Dad sold it for a cent on eBay, back when eBay was new and allowed a person to undo that sort of thing. The man who eventually bought it wrote to say how much he enjoyed how well it drove. It was well cared for, he said.

We tried to keep it, take good care, but the truth is it wasn’t the car we ever wanted, not unless it was back, parked in the garage on Jensen Street.


How Things Continue


When I look at a maze, it reminds me of the brain; and the brain reminds me of the crevices of intestines.  The intestines reminds me of how we all are made.  Inside the “Lab for Anatomical Enlightenment” I saw my first well-dissected highway of intestines pulled out by the end like scarves from a magic hat.  Endless – draining.  Being in human cadaver lab was something as unlikely for me as skydiving, and yet….

Later that same afternoon, I sat in a dark bar with others ordering hamburgers as if nothing happened because that’s how things continue.  We go through the motions of regularity with the living until we believe them again, or forget it was any other way.   Our brain is a magical thing.

I did not know the first time, that I’d have to go back to the lab – but I dreaded it less.  The smell, less intoxicating – the table with dissected appendages almost approachable.   This brain too develops scars, callousing over perceptions with a thin layer of tough, because that’s how things continue.

In 1945 after WWII, my grandmother was displaced from her home in Czechoslovakia – and transported to Germany with her family in a livestock train car.  At the intern camp, with hundreds of others they were stripped, deloused and fed blood sausages waiting for somewhere to live.  She tells me, ‘never look back.’  Because that’s how things continue.

Allison for the PGM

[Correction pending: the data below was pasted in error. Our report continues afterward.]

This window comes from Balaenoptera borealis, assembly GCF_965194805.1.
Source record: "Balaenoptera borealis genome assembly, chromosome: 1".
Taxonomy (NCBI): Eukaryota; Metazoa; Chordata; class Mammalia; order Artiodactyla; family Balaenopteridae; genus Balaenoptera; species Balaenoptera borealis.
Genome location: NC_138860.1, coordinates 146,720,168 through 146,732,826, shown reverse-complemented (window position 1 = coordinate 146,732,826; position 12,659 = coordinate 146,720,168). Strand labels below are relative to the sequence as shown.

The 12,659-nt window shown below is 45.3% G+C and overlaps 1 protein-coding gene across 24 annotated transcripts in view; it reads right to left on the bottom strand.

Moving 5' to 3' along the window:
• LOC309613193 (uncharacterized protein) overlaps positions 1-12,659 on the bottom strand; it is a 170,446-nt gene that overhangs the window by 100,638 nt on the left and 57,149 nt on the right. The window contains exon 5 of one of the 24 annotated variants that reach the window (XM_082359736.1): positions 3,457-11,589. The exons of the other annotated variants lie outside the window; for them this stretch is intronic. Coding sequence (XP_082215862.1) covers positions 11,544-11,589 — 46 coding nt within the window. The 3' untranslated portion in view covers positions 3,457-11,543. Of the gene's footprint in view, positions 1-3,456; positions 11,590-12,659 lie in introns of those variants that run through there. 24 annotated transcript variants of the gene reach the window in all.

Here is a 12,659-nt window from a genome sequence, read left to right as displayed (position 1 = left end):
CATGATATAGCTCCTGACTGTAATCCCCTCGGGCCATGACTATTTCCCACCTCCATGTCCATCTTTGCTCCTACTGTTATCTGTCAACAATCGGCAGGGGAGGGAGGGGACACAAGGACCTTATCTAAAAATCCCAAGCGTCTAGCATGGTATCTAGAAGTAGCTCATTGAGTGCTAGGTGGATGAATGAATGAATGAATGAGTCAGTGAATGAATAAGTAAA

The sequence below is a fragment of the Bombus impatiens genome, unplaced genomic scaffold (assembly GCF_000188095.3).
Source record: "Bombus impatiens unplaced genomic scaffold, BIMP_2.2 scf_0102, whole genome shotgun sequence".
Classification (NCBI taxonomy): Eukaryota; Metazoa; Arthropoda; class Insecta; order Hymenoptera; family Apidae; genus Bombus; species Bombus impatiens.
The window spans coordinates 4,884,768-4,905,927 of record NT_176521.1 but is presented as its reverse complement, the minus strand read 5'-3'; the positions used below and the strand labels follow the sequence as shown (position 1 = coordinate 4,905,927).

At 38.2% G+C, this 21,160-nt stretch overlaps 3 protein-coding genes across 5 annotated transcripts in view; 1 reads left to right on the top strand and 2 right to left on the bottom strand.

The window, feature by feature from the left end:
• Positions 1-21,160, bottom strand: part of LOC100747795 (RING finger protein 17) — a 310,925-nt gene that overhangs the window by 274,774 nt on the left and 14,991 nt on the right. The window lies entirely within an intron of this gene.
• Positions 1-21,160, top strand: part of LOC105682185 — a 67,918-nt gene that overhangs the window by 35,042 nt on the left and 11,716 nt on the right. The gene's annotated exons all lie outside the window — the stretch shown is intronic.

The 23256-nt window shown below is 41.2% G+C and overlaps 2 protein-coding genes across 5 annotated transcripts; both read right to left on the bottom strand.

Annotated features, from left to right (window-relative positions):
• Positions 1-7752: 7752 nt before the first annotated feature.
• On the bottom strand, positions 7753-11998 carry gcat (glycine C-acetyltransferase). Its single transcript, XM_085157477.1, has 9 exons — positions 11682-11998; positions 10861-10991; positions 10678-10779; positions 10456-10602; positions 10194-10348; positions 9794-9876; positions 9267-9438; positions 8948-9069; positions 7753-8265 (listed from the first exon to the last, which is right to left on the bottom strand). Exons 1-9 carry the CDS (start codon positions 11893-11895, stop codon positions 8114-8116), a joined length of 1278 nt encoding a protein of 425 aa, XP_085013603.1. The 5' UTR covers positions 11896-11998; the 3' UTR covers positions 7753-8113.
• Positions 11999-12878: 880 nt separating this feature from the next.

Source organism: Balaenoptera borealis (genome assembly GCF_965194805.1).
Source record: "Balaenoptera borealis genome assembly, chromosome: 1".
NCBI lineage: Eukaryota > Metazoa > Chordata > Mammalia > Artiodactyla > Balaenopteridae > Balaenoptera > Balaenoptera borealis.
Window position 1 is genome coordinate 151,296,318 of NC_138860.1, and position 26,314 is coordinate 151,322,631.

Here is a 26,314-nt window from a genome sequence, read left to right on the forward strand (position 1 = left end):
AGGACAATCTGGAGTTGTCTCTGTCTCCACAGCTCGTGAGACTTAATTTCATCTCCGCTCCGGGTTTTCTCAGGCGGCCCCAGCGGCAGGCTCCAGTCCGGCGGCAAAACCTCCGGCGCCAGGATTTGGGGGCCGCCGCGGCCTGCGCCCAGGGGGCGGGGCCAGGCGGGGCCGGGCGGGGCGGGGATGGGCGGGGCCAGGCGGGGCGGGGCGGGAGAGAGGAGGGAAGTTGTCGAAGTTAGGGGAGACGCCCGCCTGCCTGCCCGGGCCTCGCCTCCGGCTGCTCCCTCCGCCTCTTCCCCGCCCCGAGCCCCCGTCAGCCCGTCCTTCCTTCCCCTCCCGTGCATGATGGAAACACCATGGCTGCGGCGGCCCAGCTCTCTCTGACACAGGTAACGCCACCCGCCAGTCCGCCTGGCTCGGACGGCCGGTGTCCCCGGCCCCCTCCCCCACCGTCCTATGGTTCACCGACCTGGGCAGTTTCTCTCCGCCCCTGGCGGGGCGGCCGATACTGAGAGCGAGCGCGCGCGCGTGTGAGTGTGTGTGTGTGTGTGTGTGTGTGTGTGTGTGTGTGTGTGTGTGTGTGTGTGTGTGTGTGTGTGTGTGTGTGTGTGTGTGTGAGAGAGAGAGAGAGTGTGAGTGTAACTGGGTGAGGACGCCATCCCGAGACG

I Cast My Lot

As I step out beneath planets and stars,
Mars and Venus,
the familiar Big Dipper,
and the twinkle, twinkle little pinpricks
of the unnamed millions,
I fill my pockets with diamond dust
and feel the whole world open up—
a cosmic book of poetry
with no beginning and no end,
singing possibilities,
freedom, mystery,
laying down new rhythms and rhymes
in my heart and mind,
bestowing permission from gods
and goddesses of universal love
to be true to myself,
my thoughts, my feelings.

Doubts that have been quashed
for way too many years
rear up like wild ponies,
leave me standing in the spin
of unbridled liberty—
nearly throw me off balance
in the dizzying magnitude
of the uncharted space
they open up.

Then I race to catch up,
rise weightless and soaring
above gravity’s pull,
above small-minded certainty
and the safety of dos and don’ts,
into the vast ambiguity of my place
in the universe—
(as much as one can know such things)
that my place could be any place,
hooked to any one of these stars,
as close as the Milky Way’s beguiling path
or traveling through darkness
beyond nothingness.

As I step out beneath planets and stars,
I recognize my own star stuff,
cut the ropes that bind my wings,
and cast my lot with diamond dust.

                                                 Glenda Breeden (Oct. 2016) for The Poplar Grove Muse